“As soon as the school district says ‘Hey, come back,’ I am there, first flight,” he said.
So the school district has been flummoxed about what’s happened since. They complied by offering to reinstate him, they say, and now the football season is in full swing. But Kennedy is nowhere near the sidelines.
“He’s had the paperwork for his reinstatement since August 8th, and we haven’t gotten so much as a phone call,” says Karen Bevers, spokesperson for Bremerton schools.
Instead, as the Bremerton Knights were prepping for the season in August, Kennedy was up in Alaska, meeting with former Vice President Mike Pence and evangelist Franklin Graham. On the eve of the first game, which the Knights won, Kennedy was in Milwaukee being presented with an engraved .22-caliber rifle at an American Legion convention.
The weekend of the second game, which the Knights also won, Kennedy appeared with former President Donald Trump at the Trump National Golf Club in New Jersey. He saw Trump get a religious award from a group called the American Cornerstone Institute.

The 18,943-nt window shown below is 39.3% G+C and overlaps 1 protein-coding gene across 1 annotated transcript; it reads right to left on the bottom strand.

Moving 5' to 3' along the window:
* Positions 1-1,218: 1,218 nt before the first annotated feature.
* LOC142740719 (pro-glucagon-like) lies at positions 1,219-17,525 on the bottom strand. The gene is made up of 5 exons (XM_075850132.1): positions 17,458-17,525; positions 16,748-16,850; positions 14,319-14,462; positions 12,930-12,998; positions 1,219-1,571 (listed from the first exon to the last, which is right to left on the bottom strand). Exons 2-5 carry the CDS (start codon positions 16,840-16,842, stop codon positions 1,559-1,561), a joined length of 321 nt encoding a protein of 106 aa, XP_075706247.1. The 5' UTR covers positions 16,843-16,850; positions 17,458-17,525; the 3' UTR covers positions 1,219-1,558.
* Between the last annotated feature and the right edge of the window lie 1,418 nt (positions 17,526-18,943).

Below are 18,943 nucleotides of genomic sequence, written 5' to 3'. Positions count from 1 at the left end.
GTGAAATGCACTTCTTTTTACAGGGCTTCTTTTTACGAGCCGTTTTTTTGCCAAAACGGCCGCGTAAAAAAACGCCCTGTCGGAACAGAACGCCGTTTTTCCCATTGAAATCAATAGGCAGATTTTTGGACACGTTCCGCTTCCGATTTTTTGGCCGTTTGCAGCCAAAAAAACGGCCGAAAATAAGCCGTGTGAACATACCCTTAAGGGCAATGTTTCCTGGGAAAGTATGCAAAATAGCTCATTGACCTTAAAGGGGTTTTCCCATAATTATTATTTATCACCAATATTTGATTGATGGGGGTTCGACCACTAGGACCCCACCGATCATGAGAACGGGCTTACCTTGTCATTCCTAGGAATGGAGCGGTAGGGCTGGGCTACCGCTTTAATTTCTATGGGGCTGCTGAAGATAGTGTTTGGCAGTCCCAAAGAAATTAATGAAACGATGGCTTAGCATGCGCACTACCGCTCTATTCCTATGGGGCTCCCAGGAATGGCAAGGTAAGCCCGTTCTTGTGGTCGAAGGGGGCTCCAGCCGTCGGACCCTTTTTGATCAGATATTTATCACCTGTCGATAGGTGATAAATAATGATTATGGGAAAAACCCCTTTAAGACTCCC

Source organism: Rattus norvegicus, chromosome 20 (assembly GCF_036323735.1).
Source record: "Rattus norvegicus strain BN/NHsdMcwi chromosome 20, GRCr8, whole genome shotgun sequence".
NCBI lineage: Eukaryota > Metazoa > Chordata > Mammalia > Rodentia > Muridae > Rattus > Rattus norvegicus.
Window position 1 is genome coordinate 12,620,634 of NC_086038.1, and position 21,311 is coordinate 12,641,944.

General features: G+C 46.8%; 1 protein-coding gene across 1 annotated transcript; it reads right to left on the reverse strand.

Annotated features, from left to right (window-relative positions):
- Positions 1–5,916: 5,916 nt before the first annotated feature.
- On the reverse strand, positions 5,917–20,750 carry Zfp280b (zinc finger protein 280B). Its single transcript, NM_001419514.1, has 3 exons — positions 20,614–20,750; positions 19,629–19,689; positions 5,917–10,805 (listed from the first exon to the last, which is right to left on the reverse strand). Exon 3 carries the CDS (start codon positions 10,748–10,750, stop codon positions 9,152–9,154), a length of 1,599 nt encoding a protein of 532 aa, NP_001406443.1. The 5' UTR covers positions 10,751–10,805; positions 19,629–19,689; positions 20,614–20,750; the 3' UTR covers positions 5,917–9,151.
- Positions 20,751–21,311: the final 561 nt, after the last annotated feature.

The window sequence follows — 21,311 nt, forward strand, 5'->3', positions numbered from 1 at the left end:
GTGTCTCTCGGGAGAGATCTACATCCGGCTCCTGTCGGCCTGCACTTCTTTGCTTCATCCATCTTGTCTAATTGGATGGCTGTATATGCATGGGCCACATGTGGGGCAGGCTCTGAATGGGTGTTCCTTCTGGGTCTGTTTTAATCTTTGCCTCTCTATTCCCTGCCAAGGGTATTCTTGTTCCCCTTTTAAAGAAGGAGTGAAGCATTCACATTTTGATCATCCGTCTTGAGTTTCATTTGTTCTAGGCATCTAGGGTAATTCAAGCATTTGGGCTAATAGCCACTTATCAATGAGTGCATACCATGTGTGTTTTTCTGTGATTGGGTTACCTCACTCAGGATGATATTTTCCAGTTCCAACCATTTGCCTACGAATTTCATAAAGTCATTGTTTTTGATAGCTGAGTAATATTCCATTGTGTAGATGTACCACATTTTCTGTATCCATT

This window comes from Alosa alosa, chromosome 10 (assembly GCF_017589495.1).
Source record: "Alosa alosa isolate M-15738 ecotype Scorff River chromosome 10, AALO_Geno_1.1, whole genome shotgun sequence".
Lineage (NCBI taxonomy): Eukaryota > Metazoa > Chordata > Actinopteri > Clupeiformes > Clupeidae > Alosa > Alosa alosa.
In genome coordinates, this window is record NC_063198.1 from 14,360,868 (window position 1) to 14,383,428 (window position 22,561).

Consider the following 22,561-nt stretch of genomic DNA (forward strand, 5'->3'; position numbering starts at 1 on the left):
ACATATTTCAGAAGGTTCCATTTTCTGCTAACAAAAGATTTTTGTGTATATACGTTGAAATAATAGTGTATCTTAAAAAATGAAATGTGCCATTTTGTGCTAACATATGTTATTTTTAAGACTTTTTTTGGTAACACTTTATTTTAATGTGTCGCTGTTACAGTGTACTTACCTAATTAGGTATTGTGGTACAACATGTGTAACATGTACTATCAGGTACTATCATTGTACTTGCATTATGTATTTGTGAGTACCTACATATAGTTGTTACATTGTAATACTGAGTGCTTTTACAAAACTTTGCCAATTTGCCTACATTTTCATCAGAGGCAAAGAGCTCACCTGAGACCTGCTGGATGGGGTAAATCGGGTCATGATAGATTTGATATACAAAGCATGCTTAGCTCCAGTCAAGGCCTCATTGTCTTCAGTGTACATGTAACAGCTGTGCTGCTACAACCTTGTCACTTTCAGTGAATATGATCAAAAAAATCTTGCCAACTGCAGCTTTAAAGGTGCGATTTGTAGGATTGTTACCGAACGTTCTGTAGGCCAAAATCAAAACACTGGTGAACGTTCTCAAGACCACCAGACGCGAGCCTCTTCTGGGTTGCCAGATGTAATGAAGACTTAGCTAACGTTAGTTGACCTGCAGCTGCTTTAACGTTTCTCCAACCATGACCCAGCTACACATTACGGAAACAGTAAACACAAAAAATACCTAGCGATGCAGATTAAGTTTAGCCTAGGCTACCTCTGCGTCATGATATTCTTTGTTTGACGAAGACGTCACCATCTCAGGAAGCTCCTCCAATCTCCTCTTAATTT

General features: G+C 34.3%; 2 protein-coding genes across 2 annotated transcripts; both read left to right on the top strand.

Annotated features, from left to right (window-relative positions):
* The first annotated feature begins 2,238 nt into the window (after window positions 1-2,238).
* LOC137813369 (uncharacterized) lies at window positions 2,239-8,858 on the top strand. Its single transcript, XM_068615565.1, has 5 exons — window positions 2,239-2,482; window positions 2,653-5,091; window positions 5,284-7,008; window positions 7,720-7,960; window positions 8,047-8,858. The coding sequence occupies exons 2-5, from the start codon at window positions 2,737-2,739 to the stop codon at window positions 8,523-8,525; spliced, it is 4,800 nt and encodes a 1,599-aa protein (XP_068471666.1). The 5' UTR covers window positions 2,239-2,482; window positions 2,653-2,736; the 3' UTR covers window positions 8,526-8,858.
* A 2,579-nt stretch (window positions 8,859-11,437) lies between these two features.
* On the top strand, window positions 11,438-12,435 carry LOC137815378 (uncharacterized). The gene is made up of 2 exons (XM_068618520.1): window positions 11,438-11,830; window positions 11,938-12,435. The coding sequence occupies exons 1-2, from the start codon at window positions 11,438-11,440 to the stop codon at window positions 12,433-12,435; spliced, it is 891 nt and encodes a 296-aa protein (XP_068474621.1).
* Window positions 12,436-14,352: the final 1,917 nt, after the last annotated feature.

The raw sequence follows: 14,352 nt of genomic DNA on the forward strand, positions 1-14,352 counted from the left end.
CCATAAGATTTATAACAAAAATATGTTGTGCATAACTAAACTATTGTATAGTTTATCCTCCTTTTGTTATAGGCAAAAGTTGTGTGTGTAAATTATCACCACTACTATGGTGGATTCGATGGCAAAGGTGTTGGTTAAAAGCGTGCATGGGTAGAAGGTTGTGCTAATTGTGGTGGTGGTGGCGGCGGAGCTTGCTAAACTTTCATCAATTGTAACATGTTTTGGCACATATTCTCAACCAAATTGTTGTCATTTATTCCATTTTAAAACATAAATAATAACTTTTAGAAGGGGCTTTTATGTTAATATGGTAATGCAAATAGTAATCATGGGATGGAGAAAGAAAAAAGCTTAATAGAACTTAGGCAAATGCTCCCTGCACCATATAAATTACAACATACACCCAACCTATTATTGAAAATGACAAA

Coming up this month, Kennedy’s scheduled to give a talk as part of a lectureship series at a Christian university in Arkansas.
“Place a PR/Publicity Request,” invites his personal website, where he’s known as Coach Joe.
“The record is clear that Coach Kennedy was fired for that midfield prayer,” lawyer Paul Clement told the nine justices in the first 15 seconds of the oral arguments of the case in April. The words “fired,” “fire” or “firing” were used 16 times in the hour and a half session.
It wasn’t true though. The district’s lawyers tried to correct the record, to no avail.
“You can’t sue them for failing to rehire you if you didn’t apply,” one lawyer, Mercer Island’s Michael Tierney, argued during a lower court session. “The District didn’t get an application from him, had four positions to fill and filled them with people who had applied. It didn’t fail to rehire him.”
The Supreme Court simply ignored this inconvenient fact — along with a host of others. At one point during oral arguments, as a different school district attorney was saying the narrative that had been spun didn’t fit with the facts — that the coach’s prayers were neither silent nor solitary, nor was he fired — Justice Samuel Alito interrupted him, saying “I know that you want to make this very complicated.”